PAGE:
Jump to content
Washington Football Team Logo
Extremeskins

Meanwhile, At the CIA..........


Sho-nuff

Recommended Posts

Heads will roll. Most like George Tenent's head.

http://www.washingtonpost.com/wp-dyn/articles/A42004-2003Jul11.html?nav=hptop_tb

Bush Blames CIA for State of Union Error

By Dana Milbank

Washington Post Staff Writer

Friday, July 11, 2003; 12:39 PM

ENTEBBE, Uganda, July 11 – President Bush and his national security adviser today placed full responsibility on the Central Intelligence Agency for the inclusion in this year's State of the Union address of an erroneous allegation that Iraq's Saddam Hussein was trying to buy nuclear materials in Africa.

At a brief stop here in Uganda, the fourth nation on Bush's five-nation trip, Bush defended his use of the false allegation in the January speech by saying the speech "was cleared by the intelligence services." In repeated questions this week, Bush has avoided any statement on the accuracy of the allegation, although his spokesmen have acknowledged that the charge was wrong and should not have been included in the State of the Union address.

"I gave a speech to the nation that was cleared by the intelligence services," Bush said after a meeting with Uganda's President Yoweri Museveni. "And it was a speech that detailed to the American people that dangers posed by the Saddam Hussein regime. And my government took the appropriate response to those dangers. And as a result, the world is going to be more secure and more peaceful."

Bush's national security adviser, Condoleezza Rice, was more specific in pinning responsibility on the CIA for approving the allegation, which involved a claim that Hussein was seeking "yellow-cake" uranium from Niger to make nuclear weapons.

The International Atomic Energy Agency told the U.N. Security Council in March that the claim was based on forged documents.

"I can tell you, if the CIA, the director of Central Intelligence, had said, take this out of the speech, it would have been gone, without question," Rice said in a briefing aboard Air Force One en route to Uganda from South Africa. Rice said, "There was even some discussion on that specific sentence, so that it reflected better what the CIA thought. And the speech was cleared."

"The agency cleared the speech and cleared it in its entirety," Rice said.

Senior administration officials said on Thursday that the CIA tried unsuccessfully in early September 2002 to persuade the British government to drop from an official intelligence paper the reference to Iraqi attempts to buy uranium in Africa. At that time, the CIA was completing a classified national intelligence estimate on Iraq's weapons programs that mentioned alleged Iraqi attempts to buy uranium from three African countries but warned that State Department analysts were questioning its accuracy when it came to Niger. The CIA paper's summary conclusions did not include references to Iraqi attempts to buy uranium in Africa.

In addition, various news organizations reported Thursday that CIA officials involved in the discussions before Bush's speech was drafted questioned whether his statement was too strong, because of doubts about the British intelligence. The allegation was left in the speech but attributed to British intelligence. Rice said yesterday that "some specifics about amount and place were taken out" of the speech after the objections were raised.

The remarks today by Rice and Bush follow a similar but less forceful statement by Secretary of State Colin L. Powell on Thursday. Some administration officials believe the CIA has been trying to distance itself from the allegation. Democratic lawmakers have called for public hearings into how the administration handled intelligence related to Iraq.

Rice said Bush "absolutely" had confidence in CIA Director George Tenet. "We wouldn't put anything knowingly in the speech that was false; I'm sure they wouldn't put anything knowingly in the speech that was false," she said. "In this case, this particular line shouldn't have gotten in because it was not of the quality that we would put into presidential speeches."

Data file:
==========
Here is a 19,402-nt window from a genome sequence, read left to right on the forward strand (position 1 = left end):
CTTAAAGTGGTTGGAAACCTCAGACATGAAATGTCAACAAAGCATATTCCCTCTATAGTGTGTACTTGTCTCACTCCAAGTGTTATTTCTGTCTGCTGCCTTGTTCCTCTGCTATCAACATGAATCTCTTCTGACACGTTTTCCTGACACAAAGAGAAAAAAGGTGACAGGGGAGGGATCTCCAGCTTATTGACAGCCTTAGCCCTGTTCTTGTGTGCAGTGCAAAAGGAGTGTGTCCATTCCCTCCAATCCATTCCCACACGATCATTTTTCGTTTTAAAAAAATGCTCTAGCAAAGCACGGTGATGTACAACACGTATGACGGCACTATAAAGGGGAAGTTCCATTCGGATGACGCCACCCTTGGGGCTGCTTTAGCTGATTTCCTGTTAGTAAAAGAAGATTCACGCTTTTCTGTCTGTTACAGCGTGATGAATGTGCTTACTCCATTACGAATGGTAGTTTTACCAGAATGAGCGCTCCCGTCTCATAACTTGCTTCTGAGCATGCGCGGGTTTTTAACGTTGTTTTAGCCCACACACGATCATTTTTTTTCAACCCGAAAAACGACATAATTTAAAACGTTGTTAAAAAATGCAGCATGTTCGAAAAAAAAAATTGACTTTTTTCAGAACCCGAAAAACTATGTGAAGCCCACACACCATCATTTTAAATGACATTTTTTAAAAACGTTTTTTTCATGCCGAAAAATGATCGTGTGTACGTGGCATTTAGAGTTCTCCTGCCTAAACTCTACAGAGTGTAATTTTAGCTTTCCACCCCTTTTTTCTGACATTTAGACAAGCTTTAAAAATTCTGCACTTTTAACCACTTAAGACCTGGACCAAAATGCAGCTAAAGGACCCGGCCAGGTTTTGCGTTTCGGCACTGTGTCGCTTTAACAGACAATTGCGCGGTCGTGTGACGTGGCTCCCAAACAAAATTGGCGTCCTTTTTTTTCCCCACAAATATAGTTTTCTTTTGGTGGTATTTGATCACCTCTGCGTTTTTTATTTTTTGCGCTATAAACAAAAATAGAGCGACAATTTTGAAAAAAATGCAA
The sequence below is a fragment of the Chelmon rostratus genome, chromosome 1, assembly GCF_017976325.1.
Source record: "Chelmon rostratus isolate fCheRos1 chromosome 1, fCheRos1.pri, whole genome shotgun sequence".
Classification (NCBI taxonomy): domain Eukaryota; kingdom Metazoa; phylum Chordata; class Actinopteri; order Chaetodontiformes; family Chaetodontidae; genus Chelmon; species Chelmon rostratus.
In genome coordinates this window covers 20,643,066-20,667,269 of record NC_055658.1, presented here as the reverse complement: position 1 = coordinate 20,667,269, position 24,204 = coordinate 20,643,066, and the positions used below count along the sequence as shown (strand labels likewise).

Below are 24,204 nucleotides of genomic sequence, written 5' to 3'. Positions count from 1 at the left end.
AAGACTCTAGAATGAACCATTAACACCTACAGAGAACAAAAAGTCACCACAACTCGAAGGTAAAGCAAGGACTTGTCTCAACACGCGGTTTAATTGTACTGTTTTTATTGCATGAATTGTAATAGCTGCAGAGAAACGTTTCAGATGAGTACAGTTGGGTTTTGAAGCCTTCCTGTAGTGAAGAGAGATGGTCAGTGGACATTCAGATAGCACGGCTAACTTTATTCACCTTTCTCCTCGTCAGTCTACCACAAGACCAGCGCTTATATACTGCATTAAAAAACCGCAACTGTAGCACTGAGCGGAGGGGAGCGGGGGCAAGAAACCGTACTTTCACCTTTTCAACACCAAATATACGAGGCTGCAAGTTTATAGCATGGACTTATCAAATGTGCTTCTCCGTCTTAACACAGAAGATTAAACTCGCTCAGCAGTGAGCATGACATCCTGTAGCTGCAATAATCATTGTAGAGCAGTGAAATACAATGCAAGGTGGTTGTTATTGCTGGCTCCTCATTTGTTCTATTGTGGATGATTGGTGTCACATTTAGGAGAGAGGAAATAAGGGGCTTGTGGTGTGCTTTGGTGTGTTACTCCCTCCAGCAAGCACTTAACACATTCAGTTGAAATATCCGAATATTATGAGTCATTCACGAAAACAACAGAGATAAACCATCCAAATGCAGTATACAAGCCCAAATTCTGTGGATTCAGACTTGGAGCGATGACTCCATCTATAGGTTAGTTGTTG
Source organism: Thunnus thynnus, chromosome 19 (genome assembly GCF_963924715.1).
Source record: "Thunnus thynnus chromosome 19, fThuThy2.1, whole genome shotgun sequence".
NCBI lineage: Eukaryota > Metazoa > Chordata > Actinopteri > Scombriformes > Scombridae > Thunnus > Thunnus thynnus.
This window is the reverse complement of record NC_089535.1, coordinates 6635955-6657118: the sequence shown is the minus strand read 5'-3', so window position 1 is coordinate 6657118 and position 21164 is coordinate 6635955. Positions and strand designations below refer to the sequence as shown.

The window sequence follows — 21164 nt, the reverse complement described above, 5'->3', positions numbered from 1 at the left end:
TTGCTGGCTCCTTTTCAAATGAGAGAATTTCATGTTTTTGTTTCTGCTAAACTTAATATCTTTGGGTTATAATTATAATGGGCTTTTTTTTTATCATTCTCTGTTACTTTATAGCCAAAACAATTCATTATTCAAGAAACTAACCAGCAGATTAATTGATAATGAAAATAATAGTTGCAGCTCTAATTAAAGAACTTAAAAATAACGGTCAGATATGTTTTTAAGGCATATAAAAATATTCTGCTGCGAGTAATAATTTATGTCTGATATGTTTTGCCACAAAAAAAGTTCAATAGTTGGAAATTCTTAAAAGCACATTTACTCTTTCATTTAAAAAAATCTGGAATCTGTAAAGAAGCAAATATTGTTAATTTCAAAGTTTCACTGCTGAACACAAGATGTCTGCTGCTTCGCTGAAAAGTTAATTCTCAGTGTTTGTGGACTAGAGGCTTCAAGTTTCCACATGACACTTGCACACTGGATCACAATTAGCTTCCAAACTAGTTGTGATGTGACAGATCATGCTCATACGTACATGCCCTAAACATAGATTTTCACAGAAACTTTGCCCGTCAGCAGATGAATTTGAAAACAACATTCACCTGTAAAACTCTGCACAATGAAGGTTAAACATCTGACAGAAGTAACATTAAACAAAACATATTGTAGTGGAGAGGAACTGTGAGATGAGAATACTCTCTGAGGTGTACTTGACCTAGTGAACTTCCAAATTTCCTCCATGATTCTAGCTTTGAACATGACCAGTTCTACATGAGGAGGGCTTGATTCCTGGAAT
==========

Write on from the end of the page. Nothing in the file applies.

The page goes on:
Rice discussed the issue for nearly an hour on Air Force One. Asked about the CIA efforts to discourage the British from making the claim, Rice said: "If there were doubts about the underlying intelligence in the NIE" -- the National Intelligence Estimate that mentioned yellow cake -- "those doubts were not communicated to the president." She said the only mention of doubts was in a "standard INR footnote, which is kind of 59 pages away from the bulk of the NIE." INR is the State Department's intelligence arm, the Bureau of Intelligence and Research.

"If there was a concern about the underlying intelligence there, the president was unaware of that concern, as was I," Rice said.

A senior administration official who spoke on condition of anonymity said Rice had called Tenet before she gave her briefing. The official said Tenet was sent a final version of Bush's State of the Union address before it was delivered. The official said "a valuable lesson" had been learned about vetting Bush speeches.

© 2003 The Washington Post Company

Link to comment
Share on other sites

Scapegoat and damage control come to mind.

Did I miss the part in the article where Bush, as Commander-In-Chief, takes full responsibility for the actions of an agency that still reports to him?

The bottom line is that the rest of the world won't give the U.S. a pass on this one because Bush was "mis-led".

Link to comment
Share on other sites

The rest of the world wasnt backing him to begin with, so why should he or I care?

Kurp, I dont understand what you mean by this "Did I miss the part in the article where Bush, as Commander-In-Chief, takes full responsibility for the actions of an agency that still reports to him?"

Are you saying he SHOULD be responsible? Or are you saying that the article didnt say that he should be? Which do you believe?

It's not a scapegoat if we hold the person responsible, responsible.

Link to comment
Share on other sites

Kilmer,

It's a concept called chain-of-command. Those who are in charge are responsible for the decisions and actions of those who report to them.

In other words, a boss always takes responsibility even when the fault lies with those beneath him. It is not acceptable to finger-point and lay blame at the people below you when mistakes happen or things go wrong. It's called leadership.